Photo from the Olympian, Olympia,Washington

As I was mid-way through the Women’s March Olympia, (capitol of the other Washington), a woman near me burst into song:

“This little light of mine, I’m going to let it shine.”

This gospel song from the 20’s hardly sounds like a revolutionary anthem, but it was perfect on Saturday. Soon a group of strangers, women and men, youth and grandparents, straights and gays, were singing as we marched. Those three lines of song brought us together and uplifted us, making our steps in the march lighter and our spirits more buoyant, despite the gray skies.

This strengthened my suspicion: music is subversive.

This week, as I checked into some of the research on what music does to our brains, I found this research by Stefan Koelsch, music psychologist at the Freie University in Berlin. He reviewed and presented more data on brain research than my brain could absorb, supporting his statement:

“Music listening and making activates a multitude of brain structures, the engagement of which is likely to have beneficial effects on the psychological and physiological health of individuals.”

Loose translation: Music, whether you listen to or make it, is good for the brain. It can help people come together in positive ways, and makes them healthier.

He describes seven “C’s” of music that happen when we listen to or make music (backed by voluminous research).

  1. When people come together to make music, they have social contact, something most of us need.
  2. Music engages “social cognition,” in other words, we get to think about what somebody else—usually the composer—was intending in writing a piece.
  3. Music leads to “co-pathy” —a word that currently eludes the dictionary but appears to mean a kind of social empathy that spreads in a group (or, in more technical terms, “getting in a groove” together).
  4. Music involves communication.
  5. Making music requires coordination.
  6. Performing music together requires cooperation.
  7. Music leads to social cohesion. It can help us feel like we belong, which in turn leads to better health and longer life. It can also put us in touch with the transcendent.

Brain geeks can read more here.

Loose translation: music can take us from contact to connection.

Ergo: Music is subversive.

My extensive research during the march Saturday confirmed his findings:  music helps us feel connected, gets us on the same emotional wave length, uplifts us and helps us feel we’re a part of something bigger, something universal, something that has meaning. It encourage us to cooperate and coordinate. And it helps our brains (a fact I could not examine while marching).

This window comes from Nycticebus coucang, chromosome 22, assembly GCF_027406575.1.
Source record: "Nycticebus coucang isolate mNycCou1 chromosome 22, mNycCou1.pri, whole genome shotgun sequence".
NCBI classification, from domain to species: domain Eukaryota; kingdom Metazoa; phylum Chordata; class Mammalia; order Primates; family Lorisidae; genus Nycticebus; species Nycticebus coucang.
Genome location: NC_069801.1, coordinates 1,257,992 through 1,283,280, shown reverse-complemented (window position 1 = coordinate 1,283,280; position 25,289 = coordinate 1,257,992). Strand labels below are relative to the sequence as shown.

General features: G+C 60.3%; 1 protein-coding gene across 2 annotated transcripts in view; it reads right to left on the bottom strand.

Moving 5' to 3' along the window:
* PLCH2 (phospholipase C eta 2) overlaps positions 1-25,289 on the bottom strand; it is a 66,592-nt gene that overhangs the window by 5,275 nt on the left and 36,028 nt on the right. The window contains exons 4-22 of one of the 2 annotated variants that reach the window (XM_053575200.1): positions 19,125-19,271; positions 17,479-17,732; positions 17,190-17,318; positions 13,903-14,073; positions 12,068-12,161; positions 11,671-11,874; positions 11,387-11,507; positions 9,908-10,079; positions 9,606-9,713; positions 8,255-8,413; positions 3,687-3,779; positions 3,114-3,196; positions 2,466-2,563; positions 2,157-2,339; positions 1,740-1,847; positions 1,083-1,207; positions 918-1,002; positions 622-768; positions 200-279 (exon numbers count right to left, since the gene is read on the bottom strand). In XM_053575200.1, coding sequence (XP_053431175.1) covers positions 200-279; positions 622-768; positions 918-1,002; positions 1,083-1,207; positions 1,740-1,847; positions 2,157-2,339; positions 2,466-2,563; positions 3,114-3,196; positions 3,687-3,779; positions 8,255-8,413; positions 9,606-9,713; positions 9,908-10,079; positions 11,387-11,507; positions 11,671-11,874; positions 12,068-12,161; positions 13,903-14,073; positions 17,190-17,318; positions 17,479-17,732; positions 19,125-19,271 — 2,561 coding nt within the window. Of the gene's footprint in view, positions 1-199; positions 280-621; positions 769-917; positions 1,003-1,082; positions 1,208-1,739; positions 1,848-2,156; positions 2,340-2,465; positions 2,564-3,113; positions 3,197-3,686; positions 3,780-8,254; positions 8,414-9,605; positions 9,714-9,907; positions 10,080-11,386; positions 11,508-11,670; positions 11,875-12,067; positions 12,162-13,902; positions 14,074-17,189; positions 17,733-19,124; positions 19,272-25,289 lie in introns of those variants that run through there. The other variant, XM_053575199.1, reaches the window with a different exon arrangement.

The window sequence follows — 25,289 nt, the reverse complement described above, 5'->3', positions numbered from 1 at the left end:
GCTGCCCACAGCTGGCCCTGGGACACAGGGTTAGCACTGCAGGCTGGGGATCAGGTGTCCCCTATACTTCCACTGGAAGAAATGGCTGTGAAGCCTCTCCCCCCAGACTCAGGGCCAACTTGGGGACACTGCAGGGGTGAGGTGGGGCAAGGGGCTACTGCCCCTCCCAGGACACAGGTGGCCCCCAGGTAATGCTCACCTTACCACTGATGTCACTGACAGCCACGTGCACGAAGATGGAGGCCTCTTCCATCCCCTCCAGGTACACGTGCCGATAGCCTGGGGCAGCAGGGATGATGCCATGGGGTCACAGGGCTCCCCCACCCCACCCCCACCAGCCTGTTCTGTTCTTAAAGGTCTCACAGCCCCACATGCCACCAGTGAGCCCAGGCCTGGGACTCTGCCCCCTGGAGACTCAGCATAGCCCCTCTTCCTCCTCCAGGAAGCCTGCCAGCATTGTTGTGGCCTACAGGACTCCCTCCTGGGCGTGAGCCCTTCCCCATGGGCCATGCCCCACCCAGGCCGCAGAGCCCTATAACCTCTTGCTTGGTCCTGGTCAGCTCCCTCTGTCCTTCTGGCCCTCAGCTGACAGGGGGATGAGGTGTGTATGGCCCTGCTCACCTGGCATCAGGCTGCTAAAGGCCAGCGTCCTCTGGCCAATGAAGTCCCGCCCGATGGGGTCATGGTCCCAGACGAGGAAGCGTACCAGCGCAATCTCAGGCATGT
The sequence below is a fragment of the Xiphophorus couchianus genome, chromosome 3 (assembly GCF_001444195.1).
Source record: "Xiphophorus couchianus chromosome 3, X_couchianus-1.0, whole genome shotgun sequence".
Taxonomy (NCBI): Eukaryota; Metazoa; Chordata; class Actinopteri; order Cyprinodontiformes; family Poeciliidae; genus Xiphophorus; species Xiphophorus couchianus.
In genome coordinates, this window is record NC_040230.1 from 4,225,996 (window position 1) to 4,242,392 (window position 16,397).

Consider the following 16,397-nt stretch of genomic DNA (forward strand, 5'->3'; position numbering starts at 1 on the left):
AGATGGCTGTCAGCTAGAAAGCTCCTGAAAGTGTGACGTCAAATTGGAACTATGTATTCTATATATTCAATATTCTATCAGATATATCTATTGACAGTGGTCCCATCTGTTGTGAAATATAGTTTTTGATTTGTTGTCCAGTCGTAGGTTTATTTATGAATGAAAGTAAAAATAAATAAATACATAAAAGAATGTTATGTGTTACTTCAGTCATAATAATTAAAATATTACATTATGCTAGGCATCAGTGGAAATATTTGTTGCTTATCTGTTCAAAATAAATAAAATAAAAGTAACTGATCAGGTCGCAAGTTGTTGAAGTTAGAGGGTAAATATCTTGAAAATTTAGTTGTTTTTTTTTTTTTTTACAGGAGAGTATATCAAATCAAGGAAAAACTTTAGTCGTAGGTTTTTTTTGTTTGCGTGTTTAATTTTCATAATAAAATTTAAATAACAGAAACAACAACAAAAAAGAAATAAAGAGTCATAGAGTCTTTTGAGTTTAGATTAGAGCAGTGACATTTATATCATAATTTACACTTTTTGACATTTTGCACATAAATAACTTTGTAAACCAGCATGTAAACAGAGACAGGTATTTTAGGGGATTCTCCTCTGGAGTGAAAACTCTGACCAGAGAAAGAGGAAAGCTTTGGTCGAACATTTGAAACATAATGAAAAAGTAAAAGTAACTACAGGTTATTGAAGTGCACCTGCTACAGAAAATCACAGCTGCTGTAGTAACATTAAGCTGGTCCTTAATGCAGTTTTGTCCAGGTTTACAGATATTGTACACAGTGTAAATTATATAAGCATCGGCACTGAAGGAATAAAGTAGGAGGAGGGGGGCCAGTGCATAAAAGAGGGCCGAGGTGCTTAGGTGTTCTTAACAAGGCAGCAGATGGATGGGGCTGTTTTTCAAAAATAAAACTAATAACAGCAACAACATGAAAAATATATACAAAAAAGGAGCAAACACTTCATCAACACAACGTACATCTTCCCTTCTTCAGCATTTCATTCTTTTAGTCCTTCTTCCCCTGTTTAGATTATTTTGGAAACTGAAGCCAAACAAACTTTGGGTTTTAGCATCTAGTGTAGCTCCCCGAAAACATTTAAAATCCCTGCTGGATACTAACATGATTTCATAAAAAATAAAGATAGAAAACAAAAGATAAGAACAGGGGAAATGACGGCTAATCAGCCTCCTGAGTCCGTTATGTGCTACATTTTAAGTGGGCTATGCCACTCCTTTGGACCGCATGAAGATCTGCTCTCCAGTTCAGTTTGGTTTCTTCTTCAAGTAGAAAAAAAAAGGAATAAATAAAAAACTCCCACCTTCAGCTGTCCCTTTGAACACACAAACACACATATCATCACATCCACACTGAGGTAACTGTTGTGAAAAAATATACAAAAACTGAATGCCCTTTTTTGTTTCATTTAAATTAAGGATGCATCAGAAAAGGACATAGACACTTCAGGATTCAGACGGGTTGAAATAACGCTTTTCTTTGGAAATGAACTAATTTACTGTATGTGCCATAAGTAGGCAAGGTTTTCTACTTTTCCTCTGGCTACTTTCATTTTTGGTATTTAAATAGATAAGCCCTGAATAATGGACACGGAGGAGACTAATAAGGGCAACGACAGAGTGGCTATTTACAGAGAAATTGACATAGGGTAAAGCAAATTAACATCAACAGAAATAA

I don’t think the dark forces want to hear this: Music brings us together.

Playing for change.

Several years ago, a really neat video of street musicians from around the world went viral, put out by an organization called Playing for Change. The nonprofit started when one audio guy, Mark Johnson, took his recording equipment out to street musicians around the world and started creating amazing videos. If you missed it, watch it here.

 

He visited communities that were destitute and watched them come alive as people started singing. Playing for Change has been connecting musicians and starting music schools in communities around the world, using music as a tool for education.

Music belongs to everyone. It lives in the laughter of children and the minds of the very old. Our brains remember music when they have forgotten most everything else, Music thrives in the poorest barrios, where the pavements are broken, the roads gutted, and the sanitation primitive. It spreads hope in dismal surroundings and moves people to act. It inspired a revolution.

You believe me now? Music is subversive.

After the United States elections, Playing for Change musicians put out this version of Rivers of Babylon. It’s not a political statement. It just makes you feel like life is possible.

Which might be a political statement.

Communicating, Connecting. Coordinating. Helping people see each other as remarkable human beings. Lifting us up and giving us hope.

I repeat: music is subversive.

The Women’s March was great but we’ve got a long way to go. Social programs and social justice are on the line these days. We’re going to need a lot of song.

 

This little light of mine, I’m going to let it shine.

This little light of mine, I’m going to let it shine.

Let it shine. Let it shine. Let it shine